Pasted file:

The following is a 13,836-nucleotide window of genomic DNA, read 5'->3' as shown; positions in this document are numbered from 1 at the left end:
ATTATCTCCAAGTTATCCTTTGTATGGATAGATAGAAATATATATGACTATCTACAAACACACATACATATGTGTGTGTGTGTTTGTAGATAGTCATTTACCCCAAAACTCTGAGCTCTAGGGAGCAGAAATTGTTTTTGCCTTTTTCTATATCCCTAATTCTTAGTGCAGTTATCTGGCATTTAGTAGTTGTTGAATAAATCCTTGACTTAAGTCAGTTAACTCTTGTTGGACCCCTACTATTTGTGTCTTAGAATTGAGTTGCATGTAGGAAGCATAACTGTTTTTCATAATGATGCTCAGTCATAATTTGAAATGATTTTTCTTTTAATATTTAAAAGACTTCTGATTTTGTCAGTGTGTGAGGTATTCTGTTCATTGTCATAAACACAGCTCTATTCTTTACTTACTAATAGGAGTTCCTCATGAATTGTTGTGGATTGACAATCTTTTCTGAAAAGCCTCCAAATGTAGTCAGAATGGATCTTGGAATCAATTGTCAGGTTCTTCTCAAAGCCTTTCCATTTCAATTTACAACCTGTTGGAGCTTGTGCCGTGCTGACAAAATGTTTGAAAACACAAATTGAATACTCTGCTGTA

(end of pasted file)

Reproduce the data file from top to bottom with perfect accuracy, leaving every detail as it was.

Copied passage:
The following is a 13,836-nucleotide window of genomic DNA, read 5'->3' as shown; positions in this document are numbered from 1 at the left end:
ATTATCTCCAAGTTATCCTTTGTATGGATAGATAGAAATATATATGACTATCTACAAACACACATACATATGTGTGTGTGTGTTTGTAGATAGTCATTTACCCCAAAACTCTGAGCTCTAGGGAGCAGAAATTGTTTTTGCCTTTTTCTATATCCCTAATTCTTAGTGCAGTTATCTGGCATTTAGTAGTTGTTGAATAAATCCTTGACTTAAGTCAGTTAACTCTTGTTGGACCCCTACTATTTGTGTCTTAGAATTGAGTTGCATGTAGGAAGCATAACTGTTTTTCATAATGATGCTCAGTCATAATTTGAAATGATTTTTCTTTTAATATTTAAAAGACTTCTGATTTTGTCAGTGTGTGAGGTATTCTGTTCATTGTCATAAACACAGCTCTATTCTTTACTTACTAATAGGAGTTCCTCATGAATTGTTGTGGATTGACAATCTTTTCTGAAAAGCCTCCAAATGTAGTCAGAATGGATCTTGGAATCAATTGTCAGGTTCTTCTCAAAGCCTTTCCATTTCAATTTACAACCTGTTGGAGCTTGTGCCGTGCTGACAAAATGTTTGAAAACACAAATTGAATACTCTGCTGTA